The women of my family have a saying that no cook should take a dish to a potluck she wouldn't serve her own family. Similarly, the US should not require pledges of organizations in other countries it wouldn't require of organizations here at home. The prostitution pledge only works to stigmatize sex workers and keep them separate from their communities and the HIV/AIDS service organizations there to serve them. People are not empowered through condemnation and communities are not empowered by this pledge. It's time to remove the limitations of the prostitution pledge and allow for comprehensive prevention outreach to commercial sex workers abroad.

Culture & Conversation Media

From ‘Mouseburger’ to Media Icon: Bio Traces Rise of Cosmo Editor Helen Gurley Brown

Eleanor J. Bader

Helen Gurley Brown was a publishing giant and pop-culture feminist theorist. But according to her latest biographer, she was a mass of insecurities even as she confidently told single people, especially women, to take charge of their sex lives.

Like all of us, Cosmopolitan magazine’s longtime editor Helen Gurley Brown lived with conflicting drives and desires. But Gurley Brown’s ideas and insecurities had a public platform, where she championed sex for singles while downplaying workplace sexual harassment and featured feminist voices while upholding the beauty ideals that made her own life difficult.

A workhorse who played hard, Gurley Brown, who died in 2012, is presented as an often contradictory heroine and an unexpected success story in journalist Gerri Hirshey’s new 500-page biography, Not Pretty Enough: The Unlikely Triumph of Helen Gurley Brown.

Helen Gurley Brown’s life and example—almost a classic Horatio Alger “rags to riches” tale—affirms that the American idea of surmounting humble origins is sometimes possible, if improbable. But Gurley Brown’s story also illustrates both personal grit and endurance. Wily, willing to take risks, and sexually audacious, she might be a questionable role model for 21st century women, but her amazing story, as told by Hirshey, will nonetheless inspire and entertain.

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Born in 1922, Gurley Brown led Cosmopolitan for 32 years. She moved the magazine, which had been published continuously since 1886, from relative obscurity into the limelight. Known for its brash cover chatter and how-to articles on heterosexual man-pleasing, Cosmo is the world’s highest-selling women’s magazine, with 61 print editions. Its long history—alongside Helen Gurley Brown’s personal story—offers a fascinating window into the intersection between U.S. publishing and burgeoning 20th-century feminist ideologies.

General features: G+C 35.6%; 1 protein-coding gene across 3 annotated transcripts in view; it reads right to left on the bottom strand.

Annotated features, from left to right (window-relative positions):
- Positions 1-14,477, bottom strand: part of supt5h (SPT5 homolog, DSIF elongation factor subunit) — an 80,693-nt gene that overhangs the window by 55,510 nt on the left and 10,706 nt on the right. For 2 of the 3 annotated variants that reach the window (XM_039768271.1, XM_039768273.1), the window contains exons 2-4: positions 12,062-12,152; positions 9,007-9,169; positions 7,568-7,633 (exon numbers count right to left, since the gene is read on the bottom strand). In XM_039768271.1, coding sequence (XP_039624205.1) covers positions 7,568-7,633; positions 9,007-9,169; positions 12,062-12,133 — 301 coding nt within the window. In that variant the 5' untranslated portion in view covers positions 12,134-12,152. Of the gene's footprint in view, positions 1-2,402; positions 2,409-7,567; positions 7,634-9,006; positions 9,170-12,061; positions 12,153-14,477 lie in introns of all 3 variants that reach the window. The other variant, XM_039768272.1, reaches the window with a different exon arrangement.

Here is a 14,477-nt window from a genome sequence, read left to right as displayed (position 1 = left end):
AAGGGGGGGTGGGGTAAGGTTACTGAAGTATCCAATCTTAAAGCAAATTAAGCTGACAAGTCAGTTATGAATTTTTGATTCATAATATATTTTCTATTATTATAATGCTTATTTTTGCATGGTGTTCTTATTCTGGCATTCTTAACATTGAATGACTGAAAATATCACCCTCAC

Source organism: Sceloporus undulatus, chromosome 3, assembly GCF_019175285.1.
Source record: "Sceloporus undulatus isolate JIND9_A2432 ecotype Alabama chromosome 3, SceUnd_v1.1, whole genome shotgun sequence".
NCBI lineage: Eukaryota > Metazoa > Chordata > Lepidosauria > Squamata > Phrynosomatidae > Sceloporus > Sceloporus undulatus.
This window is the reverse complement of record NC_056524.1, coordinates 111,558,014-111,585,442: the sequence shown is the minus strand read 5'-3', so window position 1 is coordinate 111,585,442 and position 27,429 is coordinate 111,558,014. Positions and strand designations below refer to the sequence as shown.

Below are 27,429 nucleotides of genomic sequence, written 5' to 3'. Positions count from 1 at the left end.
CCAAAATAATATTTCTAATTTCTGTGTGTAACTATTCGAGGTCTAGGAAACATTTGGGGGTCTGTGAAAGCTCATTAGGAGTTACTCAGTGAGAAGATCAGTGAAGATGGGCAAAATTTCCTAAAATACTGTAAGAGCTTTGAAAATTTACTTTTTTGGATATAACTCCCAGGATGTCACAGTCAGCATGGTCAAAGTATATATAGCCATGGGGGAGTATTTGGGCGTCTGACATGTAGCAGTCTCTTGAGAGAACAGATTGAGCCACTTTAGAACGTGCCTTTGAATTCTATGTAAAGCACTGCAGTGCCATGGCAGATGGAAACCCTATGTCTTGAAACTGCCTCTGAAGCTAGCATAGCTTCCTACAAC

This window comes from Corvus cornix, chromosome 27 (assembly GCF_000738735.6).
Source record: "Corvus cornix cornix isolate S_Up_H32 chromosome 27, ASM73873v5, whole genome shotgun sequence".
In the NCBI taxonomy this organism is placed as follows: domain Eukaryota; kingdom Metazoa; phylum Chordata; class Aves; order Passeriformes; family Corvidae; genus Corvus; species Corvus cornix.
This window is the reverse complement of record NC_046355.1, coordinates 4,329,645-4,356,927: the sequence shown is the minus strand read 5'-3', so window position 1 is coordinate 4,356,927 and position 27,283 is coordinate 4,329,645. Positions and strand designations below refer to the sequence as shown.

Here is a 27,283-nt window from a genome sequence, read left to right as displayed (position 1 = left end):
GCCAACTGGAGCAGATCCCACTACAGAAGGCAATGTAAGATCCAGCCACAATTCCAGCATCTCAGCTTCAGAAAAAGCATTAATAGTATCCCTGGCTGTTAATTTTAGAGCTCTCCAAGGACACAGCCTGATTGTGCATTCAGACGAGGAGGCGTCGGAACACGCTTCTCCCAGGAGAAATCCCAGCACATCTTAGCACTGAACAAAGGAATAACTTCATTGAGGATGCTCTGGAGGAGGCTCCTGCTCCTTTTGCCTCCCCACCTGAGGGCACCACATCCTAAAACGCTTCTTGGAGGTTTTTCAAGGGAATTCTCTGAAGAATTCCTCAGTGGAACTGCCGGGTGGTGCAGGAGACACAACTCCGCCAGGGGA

Hirshey (whose earlier books include Nowhere to Run: The Story of Soul Music and We Gotta Get Out of This Place: The True, Tough Story of Women in Rock) presents Gurley Brown as a mess of pushes and pulls: insecure, brilliant, bold, self-effacing, loyal, independent, jittery, and frugal to the point of deprivation. Indeed, Hirshey’s revealing and detailed biography describes the pioneering editor as someone hungry for experiences; a sophisticated New Yorker with deep roots in rural America; and a writer of guidebooks who had trouble taking advice. In short, Helen Gurley Brown was limited by a host of personal issues, but that did not stop her from trying to push societal boundaries and shatter sexual propriety.

A native of small-town Arkansas, Helen’s childhood was marred by tragedy. Her father died in an accident when she was 10; several years later, her older sister, Mary, contracted polio, which left her partially paralyzed. Helen’s mother, Cleo, was overwhelmed and often depressed. Nonetheless, she scrambled to keep the creditors at bay, and the family lived in numerous decrepit rentals during Helen’s childhood.

Poverty was not the only obstacle Helen faced. According to Hirshey, “By the time Mary and Helen were school age, Cleo had begun her steady warnings that pretty girls got the best in life.” While Cleo never used the word “plain” to describe her offspring, it was clear that she did not think them comely. Helen was devastated. What’s more, the fear of being unattractive dogged her for her entire life and she had multiple surgeries to correct “flaws.” She also starved herself and exercised compulsively—and would likely now be labeled as having an eating disorder—to keep her weight at an unwavering 105 pounds.

Her success, Hirshey writes, was the result of luck, tenacity, and sheer chutzpah.

It started in the 1940s, shortly after she finished high school and secured the first of a string of secretarial jobs. During her tenure as a typist and stenographer, Helen cozied up to her male bosses and slept with some of them.

“It was the first time she truly observed and understood that sex is power,” Hirshey writes. “Helen had come to realize that sex was a surprising and thrilling equalizer between the sheets.” Gurley Brown pooh-poohed the idea that people should wait until marriage to have sex and had no problem dating men who were cheating on their wives. The same went, Hirshey writes, for racists and overt anti-Semites. Since she was giving a large part of her earnings to her mother and her sister, it was the size of a man’s bank book, rather than his politics, that evidently curried her favor.